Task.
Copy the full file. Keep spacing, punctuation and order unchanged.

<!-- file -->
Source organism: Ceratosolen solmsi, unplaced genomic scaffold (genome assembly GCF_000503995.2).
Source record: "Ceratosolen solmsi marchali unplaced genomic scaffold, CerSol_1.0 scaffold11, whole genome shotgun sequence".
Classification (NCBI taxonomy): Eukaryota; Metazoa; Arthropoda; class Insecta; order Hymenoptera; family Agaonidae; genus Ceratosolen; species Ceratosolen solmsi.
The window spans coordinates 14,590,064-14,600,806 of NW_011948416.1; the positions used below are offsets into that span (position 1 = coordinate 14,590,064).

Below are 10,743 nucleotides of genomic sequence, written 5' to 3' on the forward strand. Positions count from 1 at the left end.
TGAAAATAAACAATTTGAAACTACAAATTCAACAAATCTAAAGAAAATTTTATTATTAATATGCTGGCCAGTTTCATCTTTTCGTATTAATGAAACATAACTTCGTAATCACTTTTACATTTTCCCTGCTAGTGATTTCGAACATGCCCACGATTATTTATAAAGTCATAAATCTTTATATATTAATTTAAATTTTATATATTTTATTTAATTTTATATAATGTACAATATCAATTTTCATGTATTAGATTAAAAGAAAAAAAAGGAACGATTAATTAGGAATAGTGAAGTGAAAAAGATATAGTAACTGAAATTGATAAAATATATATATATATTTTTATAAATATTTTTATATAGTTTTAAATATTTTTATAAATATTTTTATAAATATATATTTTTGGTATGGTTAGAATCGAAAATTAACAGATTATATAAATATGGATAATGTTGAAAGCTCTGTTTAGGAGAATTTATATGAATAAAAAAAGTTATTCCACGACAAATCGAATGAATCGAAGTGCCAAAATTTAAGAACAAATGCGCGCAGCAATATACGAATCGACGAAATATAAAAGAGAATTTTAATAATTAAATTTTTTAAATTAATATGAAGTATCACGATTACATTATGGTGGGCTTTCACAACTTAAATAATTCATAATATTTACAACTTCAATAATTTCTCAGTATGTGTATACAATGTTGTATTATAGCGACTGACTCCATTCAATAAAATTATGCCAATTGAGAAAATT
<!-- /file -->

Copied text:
Source organism: Ceratosolen solmsi, unplaced genomic scaffold (genome assembly GCF_000503995.2).
Source record: "Ceratosolen solmsi marchali unplaced genomic scaffold, CerSol_1.0 scaffold11, whole genome shotgun sequence".
Classification (NCBI taxonomy): Eukaryota; Metazoa; Arthropoda; class Insecta; order Hymenoptera; family Agaonidae; genus Ceratosolen; species Ceratosolen solmsi.
The window spans coordinates 14,590,064-14,600,806 of NW_011948416.1; the positions used below are offsets into that span (position 1 = coordinate 14,590,064).

Below are 10,743 nucleotides of genomic sequence, written 5' to 3' on the forward strand. Positions count from 1 at the left end.
TGAAAATAAACAATTTGAAACTACAAATTCAACAAATCTAAAGAAAATTTTATTATTAATATGCTGGCCAGTTTCATCTTTTCGTATTAATGAAACATAACTTCGTAATCACTTTTACATTTTCCCTGCTAGTGATTTCGAACATGCCCACGATTATTTATAAAGTCATAAATCTTTATATATTAATTTAAATTTTATATATTTTATTTAATTTTATATAATGTACAATATCAATTTTCATGTATTAGATTAAAAGAAAAAAAAGGAACGATTAATTAGGAATAGTGAAGTGAAAAAGATATAGTAACTGAAATTGATAAAATATATATATATATTTTTATAAATATTTTTATATAGTTTTAAATATTTTTATAAATATTTTTATAAATATATATTTTTGGTATGGTTAGAATCGAAAATTAACAGATTATATAAATATGGATAATGTTGAAAGCTCTGTTTAGGAGAATTTATATGAATAAAAAAAGTTATTCCACGACAAATCGAATGAATCGAAGTGCCAAAATTTAAGAACAAATGCGCGCAGCAATATACGAATCGACGAAATATAAAAGAGAATTTTAATAATTAAATTTTTTAAATTAATATGAAGTATCACGATTACATTATGGTGGGCTTTCACAACTTAAATAATTCATAATATTTACAACTTCAATAATTTCTCAGTATGTGTATACAATGTTGTATTATAGCGACTGACTCCATTCAATAAAATTATGCCAATTGAGAAAATT